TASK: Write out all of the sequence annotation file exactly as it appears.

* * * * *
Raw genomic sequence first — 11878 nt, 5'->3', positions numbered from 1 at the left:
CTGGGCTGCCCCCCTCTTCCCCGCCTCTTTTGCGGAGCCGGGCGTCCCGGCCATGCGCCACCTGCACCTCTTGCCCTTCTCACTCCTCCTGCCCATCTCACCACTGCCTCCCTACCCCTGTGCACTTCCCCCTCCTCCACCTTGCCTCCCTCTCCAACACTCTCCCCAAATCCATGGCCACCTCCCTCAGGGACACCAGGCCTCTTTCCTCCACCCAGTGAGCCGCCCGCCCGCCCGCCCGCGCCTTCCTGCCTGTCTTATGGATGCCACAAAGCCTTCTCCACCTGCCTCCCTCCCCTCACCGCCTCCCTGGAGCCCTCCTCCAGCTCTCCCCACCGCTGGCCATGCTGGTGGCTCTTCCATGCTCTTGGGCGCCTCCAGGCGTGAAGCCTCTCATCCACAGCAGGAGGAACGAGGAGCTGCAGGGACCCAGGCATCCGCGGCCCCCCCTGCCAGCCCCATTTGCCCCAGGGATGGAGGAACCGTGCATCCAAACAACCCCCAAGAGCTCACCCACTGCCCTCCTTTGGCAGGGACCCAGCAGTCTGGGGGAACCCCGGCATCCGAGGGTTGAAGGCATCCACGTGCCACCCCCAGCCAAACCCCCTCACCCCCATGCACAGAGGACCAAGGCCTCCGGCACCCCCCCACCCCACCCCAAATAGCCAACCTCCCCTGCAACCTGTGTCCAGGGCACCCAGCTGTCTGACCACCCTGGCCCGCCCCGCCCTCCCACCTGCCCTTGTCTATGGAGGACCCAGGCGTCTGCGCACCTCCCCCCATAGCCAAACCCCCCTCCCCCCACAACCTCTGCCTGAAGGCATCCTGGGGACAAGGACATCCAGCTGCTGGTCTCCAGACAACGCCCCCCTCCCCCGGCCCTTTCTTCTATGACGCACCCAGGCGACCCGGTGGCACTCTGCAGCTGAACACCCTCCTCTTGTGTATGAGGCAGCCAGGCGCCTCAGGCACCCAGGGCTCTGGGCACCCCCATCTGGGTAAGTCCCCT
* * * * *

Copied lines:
Raw genomic sequence first — 11878 nt, 5'->3', positions numbered from 1 at the left:
CTGGGCTGCCCCCCTCTTCCCCGCCTCTTTTGCGGAGCCGGGCGTCCCGGCCATGCGCCACCTGCACCTCTTGCCCTTCTCACTCCTCCTGCCCATCTCACCACTGCCTCCCTACCCCTGTGCACTTCCCCCTCCTCCACCTTGCCTCCCTCTCCAACACTCTCCCCAAATCCATGGCCACCTCCCTCAGGGACACCAGGCCTCTTTCCTCCACCCAGTGAGCCGCCCGCCCGCCCGCCCGCGCCTTCCTGCCTGTCTTATGGATGCCACAAAGCCTTCTCCACCTGCCTCCCTCCCCTCACCGCCTCCCTGGAGCCCTCCTCCAGCTCTCCCCACCGCTGGCCATGCTGGTGGCTCTTCCATGCTCTTGGGCGCCTCCAGGCGTGAAGCCTCTCATCCACAGCAGGAGGAACGAGGAGCTGCAGGGACCCAGGCATCCGCGGCCCCCCCTGCCAGCCCCATTTGCCCCAGGGATGGAGGAACCGTGCATCCAAACAACCCCCAAGAGCTCACCCACTGCCCTCCTTTGGCAGGGACCCAGCAGTCTGGGGGAACCCCGGCATCCGAGGGTTGAAGGCATCCACGTGCCACCCCCAGCCAAACCCCCTCACCCCCATGCACAGAGGACCAAGGCCTCCGGCACCCCCCCACCCCACCCCAAATAGCCAACCTCCCCTGCAACCTGTGTCCAGGGCACCCAGCTGTCTGACCACCCTGGCCCGCCCCGCCCTCCCACCTGCCCTTGTCTATGGAGGACCCAGGCGTCTGCGCACCTCCCCCCATAGCCAAACCCCCCTCCCCCCACAACCTCTGCCTGAAGGCATCCTGGGGACAAGGACATCCAGCTGCTGGTCTCCAGACAACGCCCCCCTCCCCCGGCCCTTTCTTCTATGACGCACCCAGGCGACCCGGTGGCACTCTGCAGCTGAACACCCTCCTCTTGTGTATGAGGCAGCCAGGCGCCTCAGGCACCCAGGGCTCTGGGCACCCCCATCTGGGTAAGTCCCCT